New CDC Efforts Offer Individuals Vital Information to Reduce Personal HIV Risk
The Centers for Disease Control and Prevention (CDC) today unveiled two awareness and education efforts designed to reduce new HIV infections by helping people take charge of their health – a new national HIV testing campaign and the beta version of an online tool to help individuals assess and reduce their risk of acquiring or transmitting HIV. The announcements came at the 2015 National HIV Prevention Conference in Atlanta, Georgia, the only major conference in the United States to focus exclusively on HIV prevention.
The national HIV testing campaign, Doing It, features everyday people, community leaders, and celebrities emphasizing that HIV testing is a smart choice to stay healthy and protect yourself and your partners. Campaign vignettes highlight people from a spectrum of communities, including gay, bisexual, heterosexual, African-American, Latino, white, men, women, and transgender people. The campaign debuted online today (www.cdc.gov/doingit) and national ads will begin soon.
CDC is also piloting a new comprehensive online HIV Risk Reduction Tool (www.cdc.gov/hivrisk), which lets people get customized information on behaviors that place them at risk for HIV and strategies to reduce their risk. The tool helps people determine how best to protect themselves and their partners. The interactive tool allows users to compare the risks of different sexual activities and to see how one or a combination of prevention methods – such as condoms, pre-exposure prophylaxis (PrEP), or HIV treatment for those living with HIV – could change their level of protection. Issued as a beta release, CDC anticipates continued revision and improvement of the tool over time, as the agency pilots the tool with users and incorporates feedback and new findings.
“Both of these efforts are designed to help people take control of their health, make informed choices, and reduce their risk for getting and transmitting HIV,” said Jonathan Mermin, M.D., director of CDC’s National Center for HIV/AIDS, Viral Hepatitis, STD, and TB Prevention. “With more effective prevention options than ever before, it is essential that we provide accurate information. Now people can choose the best strategies for protecting themselves and their partners from HIV. The HIV Risk Reduction Tool provides everyone – regardless of HIV status – a one-stop resource for information to guide their decisions about reducing risk.
The risk reduction tool and new testing campaign are part of CDC’s ongoing efforts to promote the full range of high-impact HIV prevention strategies.
Testing for HIV is the vital first step in linking infected individuals to care and preventing transmission to others. CDC recommends that everyone get tested for HIV at least once as part of routine health care, and that people with certain risk factors get tested more often. People with more than one sex partner, people with sexually transmitted infections (STIs), sexually active gay and bisexual men, and people who inject drugs are likely to be at high risk and should get tested at least once a year. Some sexually active gay and bisexual men may benefit from more frequent testing.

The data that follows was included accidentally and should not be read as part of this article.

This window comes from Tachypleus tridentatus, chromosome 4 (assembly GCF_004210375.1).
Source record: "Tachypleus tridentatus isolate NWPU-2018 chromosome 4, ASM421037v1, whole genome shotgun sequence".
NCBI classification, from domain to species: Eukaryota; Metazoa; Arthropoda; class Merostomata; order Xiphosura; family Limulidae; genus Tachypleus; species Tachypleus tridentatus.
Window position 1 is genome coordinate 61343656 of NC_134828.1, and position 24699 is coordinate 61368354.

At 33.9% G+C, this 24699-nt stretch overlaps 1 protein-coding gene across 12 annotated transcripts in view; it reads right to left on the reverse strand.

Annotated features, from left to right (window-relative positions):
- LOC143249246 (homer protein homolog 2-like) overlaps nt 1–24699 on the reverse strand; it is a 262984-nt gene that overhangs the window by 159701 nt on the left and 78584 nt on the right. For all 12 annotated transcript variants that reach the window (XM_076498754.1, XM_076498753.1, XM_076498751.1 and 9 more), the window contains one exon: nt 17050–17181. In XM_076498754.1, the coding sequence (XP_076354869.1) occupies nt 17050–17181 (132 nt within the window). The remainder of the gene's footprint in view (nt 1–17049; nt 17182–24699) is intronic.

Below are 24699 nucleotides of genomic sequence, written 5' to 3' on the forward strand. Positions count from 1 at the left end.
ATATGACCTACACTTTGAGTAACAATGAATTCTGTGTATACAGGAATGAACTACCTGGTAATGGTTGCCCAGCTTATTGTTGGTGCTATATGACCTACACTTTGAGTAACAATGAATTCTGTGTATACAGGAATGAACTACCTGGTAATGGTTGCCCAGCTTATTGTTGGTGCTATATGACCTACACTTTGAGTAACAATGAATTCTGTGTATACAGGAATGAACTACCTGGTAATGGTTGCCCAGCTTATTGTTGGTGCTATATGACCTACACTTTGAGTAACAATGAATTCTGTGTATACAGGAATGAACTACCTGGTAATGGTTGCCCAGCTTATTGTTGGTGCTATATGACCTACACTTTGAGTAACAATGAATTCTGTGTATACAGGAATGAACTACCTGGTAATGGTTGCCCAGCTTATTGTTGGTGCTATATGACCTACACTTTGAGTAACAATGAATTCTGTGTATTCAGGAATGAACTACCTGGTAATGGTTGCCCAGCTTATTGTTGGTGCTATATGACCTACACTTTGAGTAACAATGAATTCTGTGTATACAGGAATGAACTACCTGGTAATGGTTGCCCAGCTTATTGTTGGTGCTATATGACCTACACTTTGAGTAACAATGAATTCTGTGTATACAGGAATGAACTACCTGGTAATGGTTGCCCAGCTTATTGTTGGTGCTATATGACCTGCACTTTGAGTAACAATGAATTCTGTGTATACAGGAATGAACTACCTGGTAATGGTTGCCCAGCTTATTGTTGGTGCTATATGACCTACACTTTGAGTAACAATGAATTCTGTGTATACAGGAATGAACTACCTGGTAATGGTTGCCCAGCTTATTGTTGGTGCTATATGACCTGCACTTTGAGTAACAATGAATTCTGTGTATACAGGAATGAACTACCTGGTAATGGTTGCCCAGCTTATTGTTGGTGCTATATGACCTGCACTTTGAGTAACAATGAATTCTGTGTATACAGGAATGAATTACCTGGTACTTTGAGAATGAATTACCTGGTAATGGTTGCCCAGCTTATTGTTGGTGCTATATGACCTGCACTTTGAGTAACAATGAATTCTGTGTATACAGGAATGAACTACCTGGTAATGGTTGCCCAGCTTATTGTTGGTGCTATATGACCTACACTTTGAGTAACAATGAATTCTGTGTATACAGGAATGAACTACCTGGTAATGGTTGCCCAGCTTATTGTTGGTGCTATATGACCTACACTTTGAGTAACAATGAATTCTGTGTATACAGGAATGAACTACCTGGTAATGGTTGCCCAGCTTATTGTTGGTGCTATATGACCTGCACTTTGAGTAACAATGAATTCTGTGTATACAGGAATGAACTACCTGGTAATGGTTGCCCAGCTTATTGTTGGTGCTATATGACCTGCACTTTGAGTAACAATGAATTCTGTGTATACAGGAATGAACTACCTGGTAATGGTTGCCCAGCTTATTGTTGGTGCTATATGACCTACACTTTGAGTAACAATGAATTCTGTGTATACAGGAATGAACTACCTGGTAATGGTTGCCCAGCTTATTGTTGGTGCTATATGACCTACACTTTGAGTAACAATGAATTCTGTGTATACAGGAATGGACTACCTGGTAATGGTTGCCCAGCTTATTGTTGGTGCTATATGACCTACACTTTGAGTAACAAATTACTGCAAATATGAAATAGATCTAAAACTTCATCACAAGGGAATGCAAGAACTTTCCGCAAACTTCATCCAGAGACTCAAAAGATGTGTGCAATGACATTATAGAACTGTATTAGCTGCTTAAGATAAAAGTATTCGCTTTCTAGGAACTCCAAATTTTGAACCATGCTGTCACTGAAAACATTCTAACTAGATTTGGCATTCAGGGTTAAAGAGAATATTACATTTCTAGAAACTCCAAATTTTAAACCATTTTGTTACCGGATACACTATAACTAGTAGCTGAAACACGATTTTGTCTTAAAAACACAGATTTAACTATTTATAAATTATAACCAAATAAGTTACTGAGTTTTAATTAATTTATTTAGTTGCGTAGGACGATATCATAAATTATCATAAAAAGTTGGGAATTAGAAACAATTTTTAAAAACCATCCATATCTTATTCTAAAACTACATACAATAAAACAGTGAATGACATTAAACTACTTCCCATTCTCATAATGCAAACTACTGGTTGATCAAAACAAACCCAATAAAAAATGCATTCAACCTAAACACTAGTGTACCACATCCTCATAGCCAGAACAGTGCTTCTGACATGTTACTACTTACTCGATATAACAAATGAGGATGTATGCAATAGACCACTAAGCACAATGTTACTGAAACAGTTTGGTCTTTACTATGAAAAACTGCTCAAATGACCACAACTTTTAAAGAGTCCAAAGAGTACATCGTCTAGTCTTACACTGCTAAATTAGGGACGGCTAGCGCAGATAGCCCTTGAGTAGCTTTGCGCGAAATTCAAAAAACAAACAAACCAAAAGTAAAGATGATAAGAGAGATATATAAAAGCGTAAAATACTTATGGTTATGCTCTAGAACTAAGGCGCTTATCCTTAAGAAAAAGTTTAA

Once individuals know their HIV status, they are better able to take charge of their own health and encourage partners to do the same. People who test negative have more information to help them stay healthy and continue to protect themselves. People who test positive are encouraged to seek medical care as soon as possible with the goal of getting HIV treatment to become suppressed virally. Available treatments are very effective. They help people with HIV live healthier lives -- and they reduce their risk of spreading the infection to others.
“We have more tools to effectively prevent HIV transmission and acquisition than ever before – it’s now a matter of making sure that people understand what works so they can make fully informed decisions about risk,” said Eugene McCray, M.D., director of CDC’s Division of HIV/AIDS Prevention. “We must do everything we can to increase HIV testing and access to all available strategies – including pre-exposure prophylaxis (PrEP), condoms, behavioral interventions, as well as care and treatment for those living with HIV.”
The 2015 National HIV Prevention Conference, convened by the CDC and many public, private and government agencies, is taking place in Atlanta, December 6-9. This meeting focuses exclusively on the full spectrum of HIV prevention, giving community organizations, public health professionals, clinicians, advocates, and other interested individuals the opportunity to exchange information about effective prevention approaches. For more information, please visit www.cdc.gov/nhpc.
For additional information, visit www.cdc.gov/nchhstp/newsroom.